A closeup of an elephant's eye.

Great news for the Animals (Low Welfare Activities Abroad) Bill


Today is a massive victory for wild animals suffering for tourist entertainment as the Animals (Low Welfare Activities Abroad) Bill passed its final stage!

The Bill will prohibit the sale and the advertisement in England and Northern Ireland of low-welfare animal activities which take place abroad.

What does it mean for animals?

Every year companies such as TUI, Jet2 and GetYourGuide sell and advertise wild animal entertainment, such as swim-with-dolphin experiences and elephant interactions, and profit from animal exploitation. This new law will stop travel companies advertising and selling tickets for cruel and demeaning animal activities that are deemed ‘low welfare’ to customers in England and Northern Ireland. This is a massive step forward in ending the suffering of the 550,000 animals trapped in animal entertainment worldwide.

This legislation will only apply to England and Northern Ireland, however we hope that the devolved governments of Scotland and Wales will introduce similar legislation.

Which low welfare animal activities will be included in the legislation?

Now the Bill has passed all stages, the Secretary of State at the Department of Environment, Food, and Rural Affairs will decide which activities will be covered by the Bill. These will be decided following a consultation. Low-welfare activities that could be covered by the Bill are tiger cub selfies, elephant interactions, swim-with-dolphin experiences and shows at captive dolphin venues.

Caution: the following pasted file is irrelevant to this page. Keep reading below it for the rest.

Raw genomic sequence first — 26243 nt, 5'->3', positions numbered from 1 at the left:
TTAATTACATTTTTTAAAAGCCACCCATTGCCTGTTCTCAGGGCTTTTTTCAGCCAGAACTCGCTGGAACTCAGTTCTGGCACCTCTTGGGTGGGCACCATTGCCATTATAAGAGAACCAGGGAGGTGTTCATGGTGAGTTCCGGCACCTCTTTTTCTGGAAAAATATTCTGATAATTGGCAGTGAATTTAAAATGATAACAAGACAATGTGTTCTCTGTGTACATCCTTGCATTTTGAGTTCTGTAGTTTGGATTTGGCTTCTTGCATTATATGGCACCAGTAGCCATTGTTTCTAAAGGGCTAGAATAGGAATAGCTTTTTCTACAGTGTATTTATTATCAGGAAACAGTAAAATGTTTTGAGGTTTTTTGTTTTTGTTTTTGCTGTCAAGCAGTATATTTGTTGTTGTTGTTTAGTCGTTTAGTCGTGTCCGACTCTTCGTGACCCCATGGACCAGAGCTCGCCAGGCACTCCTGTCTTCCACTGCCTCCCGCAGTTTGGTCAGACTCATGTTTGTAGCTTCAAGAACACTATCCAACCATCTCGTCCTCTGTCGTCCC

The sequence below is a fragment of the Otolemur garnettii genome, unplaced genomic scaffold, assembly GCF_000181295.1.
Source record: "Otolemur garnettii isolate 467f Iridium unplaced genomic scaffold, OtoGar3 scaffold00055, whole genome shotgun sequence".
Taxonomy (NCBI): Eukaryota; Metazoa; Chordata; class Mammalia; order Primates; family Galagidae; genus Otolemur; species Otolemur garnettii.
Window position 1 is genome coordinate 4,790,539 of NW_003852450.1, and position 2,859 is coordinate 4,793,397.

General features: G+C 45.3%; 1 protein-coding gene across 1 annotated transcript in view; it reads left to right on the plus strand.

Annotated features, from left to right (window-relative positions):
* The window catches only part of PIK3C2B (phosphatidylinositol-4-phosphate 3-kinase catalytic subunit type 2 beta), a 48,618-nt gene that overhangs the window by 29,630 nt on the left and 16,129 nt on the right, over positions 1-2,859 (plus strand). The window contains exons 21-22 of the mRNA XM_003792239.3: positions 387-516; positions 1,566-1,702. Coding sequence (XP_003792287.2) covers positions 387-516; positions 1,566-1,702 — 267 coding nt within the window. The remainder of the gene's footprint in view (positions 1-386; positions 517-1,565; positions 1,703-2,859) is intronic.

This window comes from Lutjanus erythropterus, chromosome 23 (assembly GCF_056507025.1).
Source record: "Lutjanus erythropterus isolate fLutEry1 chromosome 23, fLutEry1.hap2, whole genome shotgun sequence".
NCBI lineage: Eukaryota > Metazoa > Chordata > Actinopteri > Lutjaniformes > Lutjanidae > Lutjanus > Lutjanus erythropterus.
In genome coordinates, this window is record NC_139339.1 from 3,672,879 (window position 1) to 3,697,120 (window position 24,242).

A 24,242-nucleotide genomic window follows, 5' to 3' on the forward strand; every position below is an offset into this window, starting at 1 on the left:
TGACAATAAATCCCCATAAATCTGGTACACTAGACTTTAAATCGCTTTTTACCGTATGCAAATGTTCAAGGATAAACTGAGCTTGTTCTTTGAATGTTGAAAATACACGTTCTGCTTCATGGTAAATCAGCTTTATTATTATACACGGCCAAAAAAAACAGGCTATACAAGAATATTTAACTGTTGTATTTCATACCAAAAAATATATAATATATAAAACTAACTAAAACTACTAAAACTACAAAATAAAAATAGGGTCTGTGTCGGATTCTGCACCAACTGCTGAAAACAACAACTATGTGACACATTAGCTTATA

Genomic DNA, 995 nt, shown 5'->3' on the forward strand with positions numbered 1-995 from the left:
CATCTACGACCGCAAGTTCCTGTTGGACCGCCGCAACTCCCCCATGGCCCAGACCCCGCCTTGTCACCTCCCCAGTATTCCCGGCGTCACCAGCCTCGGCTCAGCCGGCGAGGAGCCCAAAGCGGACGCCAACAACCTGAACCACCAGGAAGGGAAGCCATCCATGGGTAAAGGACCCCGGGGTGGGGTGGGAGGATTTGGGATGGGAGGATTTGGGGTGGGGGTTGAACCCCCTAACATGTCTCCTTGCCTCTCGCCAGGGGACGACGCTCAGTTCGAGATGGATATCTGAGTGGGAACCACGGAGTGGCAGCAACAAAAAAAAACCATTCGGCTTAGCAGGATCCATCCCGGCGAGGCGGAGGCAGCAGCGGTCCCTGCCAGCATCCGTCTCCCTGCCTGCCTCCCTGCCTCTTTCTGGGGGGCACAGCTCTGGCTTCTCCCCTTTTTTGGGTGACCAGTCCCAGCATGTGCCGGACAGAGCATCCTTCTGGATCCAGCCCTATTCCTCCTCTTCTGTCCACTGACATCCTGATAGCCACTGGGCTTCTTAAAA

Dolphin entertainment must be covered by the Bill

There are over 3000 dolphins suffering for entertainment worldwide. Dolphins are highly intelligent animals with complex needs, which can never be replicated in captivity. In the wild they travel between 35 to 140 miles in a day and dive from 500 to 1000m deep – tanks are 200,000 times smaller than their natural home range and can never replicate these conditions.

A lone dolphin in a tank

Dolphin entertainment is cruel and demeaning. Behind this ‘tourist entertainment’ is a much darker reality – dolphins can be deprived of food to learn tricks and exposed to loud music throughout the shows, which is extremely distressing.

It is important to remember that there has not been a dolphin venue in the UK for 30 years, the last venue having closed in March 1993. This is because the new regulations to keep dolphins in the UK were so stringent that operators were unable to meet the requirements. While we no longer have dolphin venues in the UK, thousands of British tourists visit dolphin attractions abroad.

If we do not allow cruel dolphin entertainment in the UK, we must not support it abroad. Dolphin entertainment must be covered by the bill, tour operators must not be able to fuel this suffering by selling and advertising tickets to dolphin venues in England and Northern Ireland.

We’ll let you know about the next steps and how you can help.

Image credits: Body image: Jo-Anne McArthur

Make a difference. Join our community.

We campaign to improve animals' lives in the UK and around the world. Why not join us today?

Join us to end animal cruelty

More about